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Photoessay: Tokyographic

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In a city with a very high visual density – any sort of design has to shout quite loudly in order do differentiate itself and stand out. There are two ways of doing this: be more retina-searing than the next object, or be so plain as to create a sort of hole in space. I’ve always been fascinated with the dichotomy of Japanese design in general, and the translation to life and various classes of objects; there are examples where a design stands out but ages poorly (cars), it doesn’t stand out but is functional and occasionally clearly designed by an engineer, not a user (consumer electronics), and other times where design is so minimalist but elevated to the level of art (any traditional objects such as lacquerware, fabrics, etc.). In the case of this photoessay – we see it in the detailing and the block forms and colors used to accentuate what might otherwise be quite plain. I suppose these examples actually tend more towards the minimalist than the ornate, simply because they can all be reduced to fairly simple elements cleverly interlinked – given the large number of these kinds of photos in the archive, it would  probably be safe to say this is what resonates with me as a designer and photographer…

This series was shot with a mix of equipment including a GX85, X1D and D850 and post processed with Photoshop Workflow III. Travel vicariously to Tokyo in How To See Ep.2: Tokyo.

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The rise and decline of popular photography

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I don’t normally write counterpoint articles, because honestly, you’re not going to change people’s minds most of the time; nor do I write ones in agreement because most of what can be said has been by the original author. However, Paul Perton’s post on DearSusan about the world hitting ‘peak photo’ – in much the same sense as ‘peak oil’ – struck a chord for a few reasons. First and foremost – I think it’s true, but not necessarily for the reasons stated in the original article. Secondly, I have to correct some inaccurate assertions made about myself. I’m also selecting my post title very carefully here, too: decline, not fall, because we’re in a period where interest in pictures, picture-making, picture-showing and the photographic ecosystem for the vast majority of people* seems to have dropped off; it’s not a case of decreased growth; everybody I speak to at all points of the value chain says the market** is actively contracting, has been for some time, and will continue to do so in future. What I’m interested in understanding is why, and what this means for the rest of us who instead doubled down and got more serious.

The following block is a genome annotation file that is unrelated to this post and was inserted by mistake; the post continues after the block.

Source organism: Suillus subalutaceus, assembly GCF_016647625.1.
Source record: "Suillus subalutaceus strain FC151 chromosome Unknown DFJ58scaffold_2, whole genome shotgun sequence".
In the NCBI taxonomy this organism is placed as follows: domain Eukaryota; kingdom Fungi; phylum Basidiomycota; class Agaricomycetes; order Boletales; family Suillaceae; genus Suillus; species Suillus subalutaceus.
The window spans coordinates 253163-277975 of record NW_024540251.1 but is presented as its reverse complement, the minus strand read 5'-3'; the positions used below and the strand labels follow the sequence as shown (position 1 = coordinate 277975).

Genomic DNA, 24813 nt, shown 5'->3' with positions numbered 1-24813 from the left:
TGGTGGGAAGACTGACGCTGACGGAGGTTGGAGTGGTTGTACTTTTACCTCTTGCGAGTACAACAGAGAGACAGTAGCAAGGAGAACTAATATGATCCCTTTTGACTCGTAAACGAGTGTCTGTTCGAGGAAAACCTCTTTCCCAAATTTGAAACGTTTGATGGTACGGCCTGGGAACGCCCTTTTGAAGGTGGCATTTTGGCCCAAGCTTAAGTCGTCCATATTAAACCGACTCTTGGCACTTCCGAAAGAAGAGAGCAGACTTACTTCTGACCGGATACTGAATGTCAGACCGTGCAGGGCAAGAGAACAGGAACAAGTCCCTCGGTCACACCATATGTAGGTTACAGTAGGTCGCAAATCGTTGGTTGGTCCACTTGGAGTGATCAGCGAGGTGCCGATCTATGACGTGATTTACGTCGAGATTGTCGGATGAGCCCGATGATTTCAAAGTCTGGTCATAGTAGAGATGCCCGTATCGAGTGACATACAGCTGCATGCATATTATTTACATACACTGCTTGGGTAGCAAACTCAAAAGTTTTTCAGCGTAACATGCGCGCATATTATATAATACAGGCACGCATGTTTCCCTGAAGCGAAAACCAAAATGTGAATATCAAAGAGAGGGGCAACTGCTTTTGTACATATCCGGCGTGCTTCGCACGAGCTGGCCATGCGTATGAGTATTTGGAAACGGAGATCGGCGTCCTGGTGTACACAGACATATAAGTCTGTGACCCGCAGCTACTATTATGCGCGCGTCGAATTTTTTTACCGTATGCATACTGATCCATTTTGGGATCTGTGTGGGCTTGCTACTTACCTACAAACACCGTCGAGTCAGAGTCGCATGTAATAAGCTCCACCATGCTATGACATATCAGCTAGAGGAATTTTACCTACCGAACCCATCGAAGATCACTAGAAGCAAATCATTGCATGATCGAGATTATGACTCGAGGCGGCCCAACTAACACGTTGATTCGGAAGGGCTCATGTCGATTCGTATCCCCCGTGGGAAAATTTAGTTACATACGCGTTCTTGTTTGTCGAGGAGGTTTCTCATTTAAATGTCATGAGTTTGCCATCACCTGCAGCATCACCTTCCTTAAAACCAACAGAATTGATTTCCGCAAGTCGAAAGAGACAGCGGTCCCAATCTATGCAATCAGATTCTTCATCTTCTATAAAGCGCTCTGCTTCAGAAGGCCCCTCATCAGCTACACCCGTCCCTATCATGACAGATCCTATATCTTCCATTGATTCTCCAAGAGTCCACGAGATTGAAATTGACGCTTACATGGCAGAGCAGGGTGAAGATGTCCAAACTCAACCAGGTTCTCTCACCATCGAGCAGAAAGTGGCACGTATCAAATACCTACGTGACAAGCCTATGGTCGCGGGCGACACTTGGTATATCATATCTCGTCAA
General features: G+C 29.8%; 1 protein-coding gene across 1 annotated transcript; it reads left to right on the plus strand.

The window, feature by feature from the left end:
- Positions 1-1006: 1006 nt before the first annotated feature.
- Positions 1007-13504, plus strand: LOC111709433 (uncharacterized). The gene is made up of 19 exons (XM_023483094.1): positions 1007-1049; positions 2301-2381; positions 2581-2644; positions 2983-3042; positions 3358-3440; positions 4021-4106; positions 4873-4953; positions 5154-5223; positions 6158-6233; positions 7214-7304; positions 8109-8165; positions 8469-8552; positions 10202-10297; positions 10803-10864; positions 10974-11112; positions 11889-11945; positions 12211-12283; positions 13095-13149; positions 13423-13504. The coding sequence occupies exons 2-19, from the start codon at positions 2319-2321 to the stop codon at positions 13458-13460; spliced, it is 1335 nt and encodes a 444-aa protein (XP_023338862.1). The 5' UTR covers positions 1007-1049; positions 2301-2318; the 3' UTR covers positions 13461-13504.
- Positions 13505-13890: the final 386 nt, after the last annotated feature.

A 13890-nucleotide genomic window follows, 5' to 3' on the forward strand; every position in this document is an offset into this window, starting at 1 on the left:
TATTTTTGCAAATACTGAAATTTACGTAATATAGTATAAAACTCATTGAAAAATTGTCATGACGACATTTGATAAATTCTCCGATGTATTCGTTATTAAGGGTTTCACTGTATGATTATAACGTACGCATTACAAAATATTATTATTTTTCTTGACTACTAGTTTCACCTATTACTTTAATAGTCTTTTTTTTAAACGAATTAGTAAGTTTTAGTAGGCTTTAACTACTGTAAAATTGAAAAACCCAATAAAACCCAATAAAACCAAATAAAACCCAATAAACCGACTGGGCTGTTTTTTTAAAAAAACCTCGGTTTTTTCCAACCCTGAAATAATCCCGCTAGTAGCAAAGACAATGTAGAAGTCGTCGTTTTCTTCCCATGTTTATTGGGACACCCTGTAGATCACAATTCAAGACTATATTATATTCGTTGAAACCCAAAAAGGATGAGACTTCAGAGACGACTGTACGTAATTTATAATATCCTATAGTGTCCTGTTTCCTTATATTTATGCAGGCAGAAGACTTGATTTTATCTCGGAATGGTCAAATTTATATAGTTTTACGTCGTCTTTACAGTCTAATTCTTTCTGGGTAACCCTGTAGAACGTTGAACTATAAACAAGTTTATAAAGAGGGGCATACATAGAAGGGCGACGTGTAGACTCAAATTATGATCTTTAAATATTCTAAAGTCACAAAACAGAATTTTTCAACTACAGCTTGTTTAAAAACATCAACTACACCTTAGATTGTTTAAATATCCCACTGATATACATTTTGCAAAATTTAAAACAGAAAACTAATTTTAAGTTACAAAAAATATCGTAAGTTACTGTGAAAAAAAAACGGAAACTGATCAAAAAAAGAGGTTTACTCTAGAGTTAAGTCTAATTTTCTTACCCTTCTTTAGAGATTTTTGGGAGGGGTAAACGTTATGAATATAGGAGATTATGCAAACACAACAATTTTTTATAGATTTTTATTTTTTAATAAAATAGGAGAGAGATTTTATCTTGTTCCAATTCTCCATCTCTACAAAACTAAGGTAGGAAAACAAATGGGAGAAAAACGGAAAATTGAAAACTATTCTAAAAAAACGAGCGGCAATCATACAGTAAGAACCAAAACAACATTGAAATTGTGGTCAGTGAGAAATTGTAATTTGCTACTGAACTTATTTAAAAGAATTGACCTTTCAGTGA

*Audience, creators, consumers. **Pros, manufacturers, retailers, studios etc.

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Photoessay: Watercourse

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Being an island, water is of course unavoidable pretty much everywhere you go in Iceland – it shapes the country and often emerges in spectacular form from the least expected of places. Volcanic rock is of course extremely hard and resilient, but eventually the water wins; what I found most mind-boggling about the landscape wasn’t the scale, spectacle or extremes – but the fact that it will continue to change dramatically. What we see is but an instantaneous snapshot of a work in progress that will only get more spectacular with time, assuming a) we as the human race are still around to see it, and b) we haven’t somehow messed it up ourselves. I do realise the irony in that thought – and I’m sure many people will point out that I’m directly contributing to b) by merely visiting. Yet without more of us going and exploring to know what ought to be preserved, we can’t preserve it – or more importantly, give the landscape enough visibility in the wider social context so that people are aware that it needs to be preserved. Curiously, quantum mechanics is correct again even at this scale: we influence the outcome by measuring (recording) it…MT

Shot with the Hasselblad X1D Field Kit and processed with PS Workflow III.

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Exhibition: Idea of Man, part II at the Ilford Galerie, Kuala Lumpur

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I’m pleased to announce my first exhibition for 2018, and the second instalment in the long-running Idea of Man project – part II premieres together with the opening of the Ilford Galerie in Kuala Lumpur, Malaysia. It is a continuation of my exploration into the transience of modern life – human figures are anonymous, on the move, and in a built environment, there is separation but no individuality, and every situation is a familiar one which we have probably been in at one time or another. They could be us. The perspective is one of conscious observer rather than participant: a deliberate acknowledgement of human nature in self-awareness and our tendency to as “why me – and how am I any different?”.

The event starts a 1pm on Saturday, 20 January and features prints made by my usual partner in crime, Wesley Wong. Please come and say hi if you’re in town.

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Ultraprints from this series are available on request here